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Two MIT faculty are among 13 mathematicians, theoretical physicists and theoretical computer scientists who have been selected by the Simons Foundation as 2013 Simons Investigators.
The MIT recipients are Senthil Todadri, a professor of physics, and Piotr Indyk, a professor of electrical engineering and computer science. For the next five years, they will each receive $100,000 annually to support their research.
The goal of the Simons Investigators program is to provide support for outstanding scientists, enabling them to undertake long-term study. It is one of several programs sponsored by The Simons Foundation, based in New York City, to advance research in mathematics and the basic sciences.
A condensed matter theorist, Todadri worked with colleague Matthew Fisher, of the University of California at Santa Barbara, on Z2 topological order in spin liquid states. His research provided key insights into, and initiated investigation of, certain structures in many-body systems (systems of interacting particles) — which is now a vital subfield of condensed matter physics.
Additionally, Todadri, who came to MIT in 2001, helped pioneer the theory of deconfined quantum criticality. And along with colleagues, he introduced the concept of fractionalized Fermi liquids and developed a theory of continuous electronic Mott transitions.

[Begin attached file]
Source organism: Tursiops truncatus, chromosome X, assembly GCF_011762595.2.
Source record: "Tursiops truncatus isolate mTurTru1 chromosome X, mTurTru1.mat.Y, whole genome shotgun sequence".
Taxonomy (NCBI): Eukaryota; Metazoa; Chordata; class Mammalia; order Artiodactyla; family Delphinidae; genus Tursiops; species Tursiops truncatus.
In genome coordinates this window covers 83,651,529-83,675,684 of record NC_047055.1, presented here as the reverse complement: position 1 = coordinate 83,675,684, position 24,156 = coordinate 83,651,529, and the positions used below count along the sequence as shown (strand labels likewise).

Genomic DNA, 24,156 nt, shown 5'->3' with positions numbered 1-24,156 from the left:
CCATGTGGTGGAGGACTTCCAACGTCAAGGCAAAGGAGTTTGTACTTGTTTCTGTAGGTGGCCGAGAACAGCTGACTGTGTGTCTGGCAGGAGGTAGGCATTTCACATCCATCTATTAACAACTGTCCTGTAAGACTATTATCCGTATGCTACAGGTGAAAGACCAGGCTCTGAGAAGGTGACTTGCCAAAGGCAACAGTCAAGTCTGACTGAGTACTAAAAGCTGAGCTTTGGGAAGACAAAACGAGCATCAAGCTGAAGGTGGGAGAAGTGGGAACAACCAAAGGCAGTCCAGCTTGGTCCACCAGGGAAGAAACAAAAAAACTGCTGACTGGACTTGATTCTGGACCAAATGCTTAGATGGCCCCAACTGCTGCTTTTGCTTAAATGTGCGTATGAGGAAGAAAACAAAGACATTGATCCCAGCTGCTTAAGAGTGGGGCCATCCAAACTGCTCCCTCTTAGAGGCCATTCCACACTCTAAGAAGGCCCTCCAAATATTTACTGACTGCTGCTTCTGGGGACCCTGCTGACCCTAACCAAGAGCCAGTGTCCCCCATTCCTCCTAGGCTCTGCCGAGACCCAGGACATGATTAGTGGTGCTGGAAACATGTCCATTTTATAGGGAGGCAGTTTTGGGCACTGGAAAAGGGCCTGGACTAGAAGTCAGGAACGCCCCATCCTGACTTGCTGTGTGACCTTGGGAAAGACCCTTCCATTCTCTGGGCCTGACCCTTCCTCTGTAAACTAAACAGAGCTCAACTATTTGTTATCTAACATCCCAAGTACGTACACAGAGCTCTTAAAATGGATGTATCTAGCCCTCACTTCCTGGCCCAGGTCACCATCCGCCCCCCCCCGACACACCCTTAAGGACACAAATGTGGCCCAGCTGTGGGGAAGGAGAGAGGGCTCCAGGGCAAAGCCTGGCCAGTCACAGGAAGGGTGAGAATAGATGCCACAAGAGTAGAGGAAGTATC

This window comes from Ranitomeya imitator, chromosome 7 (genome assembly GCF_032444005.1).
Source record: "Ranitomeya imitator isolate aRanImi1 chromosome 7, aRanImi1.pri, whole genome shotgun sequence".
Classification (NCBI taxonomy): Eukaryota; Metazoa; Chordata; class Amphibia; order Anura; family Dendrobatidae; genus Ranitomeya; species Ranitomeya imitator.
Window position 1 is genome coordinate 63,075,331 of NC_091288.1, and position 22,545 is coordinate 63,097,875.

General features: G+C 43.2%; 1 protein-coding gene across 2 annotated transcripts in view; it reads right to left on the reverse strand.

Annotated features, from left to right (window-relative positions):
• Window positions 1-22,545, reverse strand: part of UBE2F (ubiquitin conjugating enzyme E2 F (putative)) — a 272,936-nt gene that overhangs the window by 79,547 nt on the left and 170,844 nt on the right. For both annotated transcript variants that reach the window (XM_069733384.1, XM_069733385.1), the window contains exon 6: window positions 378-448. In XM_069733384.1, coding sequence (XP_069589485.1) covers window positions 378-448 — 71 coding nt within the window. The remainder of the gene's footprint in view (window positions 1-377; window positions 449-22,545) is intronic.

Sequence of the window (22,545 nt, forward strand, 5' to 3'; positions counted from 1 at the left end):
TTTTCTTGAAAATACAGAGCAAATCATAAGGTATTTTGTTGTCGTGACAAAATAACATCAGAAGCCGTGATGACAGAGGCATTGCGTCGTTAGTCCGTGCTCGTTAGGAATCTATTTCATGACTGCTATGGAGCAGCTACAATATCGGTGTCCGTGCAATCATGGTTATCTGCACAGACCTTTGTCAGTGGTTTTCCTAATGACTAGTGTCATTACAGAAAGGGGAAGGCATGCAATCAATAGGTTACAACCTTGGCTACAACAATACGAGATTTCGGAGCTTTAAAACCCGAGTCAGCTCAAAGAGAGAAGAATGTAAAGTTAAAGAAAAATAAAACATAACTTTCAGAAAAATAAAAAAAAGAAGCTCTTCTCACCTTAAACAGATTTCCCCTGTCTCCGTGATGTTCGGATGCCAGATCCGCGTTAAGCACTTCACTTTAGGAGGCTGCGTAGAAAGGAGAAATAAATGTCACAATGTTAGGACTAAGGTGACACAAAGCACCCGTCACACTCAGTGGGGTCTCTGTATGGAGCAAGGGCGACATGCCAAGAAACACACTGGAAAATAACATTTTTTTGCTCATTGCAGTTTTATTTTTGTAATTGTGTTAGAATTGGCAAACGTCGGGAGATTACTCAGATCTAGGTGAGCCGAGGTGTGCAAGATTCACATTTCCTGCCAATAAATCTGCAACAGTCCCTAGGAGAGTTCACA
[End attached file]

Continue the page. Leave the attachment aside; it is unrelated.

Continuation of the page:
Most recently, his research has focused on symmetry-protected topological phases (certain zero-temperature states of matter) and combining the concepts of quantum entanglement and many-body systems. Colleagues say this recent work continues to move the boundaries of how to study quantum many-body systems. Todadri is a member of the Condensed Matter Theory Group at MIT.
Indyk is noted for his work on efficient approximate algorithms for high-dimensional geometric problems. This includes the nearest neighbor search, where given a data point, the goal is to find points highly similar to it, without scanning the whole data set. To address this problem he co-developed the technique of Locality Sensitive Hashing, which proved to be influential in many applications, ranging from data mining to computer vision.
Additionally, Indyk has made significant contributions to sub-linear algorithms for massive data problems. In particular, he has developed several approximate algorithms for massive data streams that use very limited space.
Recently, Indyk has co-developed new algorithms for the sparse Fourier transform, which compute the Fourier transform of signals with sparse spectra faster than the FFT algorithm. Indyk is a member of the Theory of Computation Group at CSAIL, the MIT Center for Wireless Networks and Mobile Computing and bigdata@CSAIL.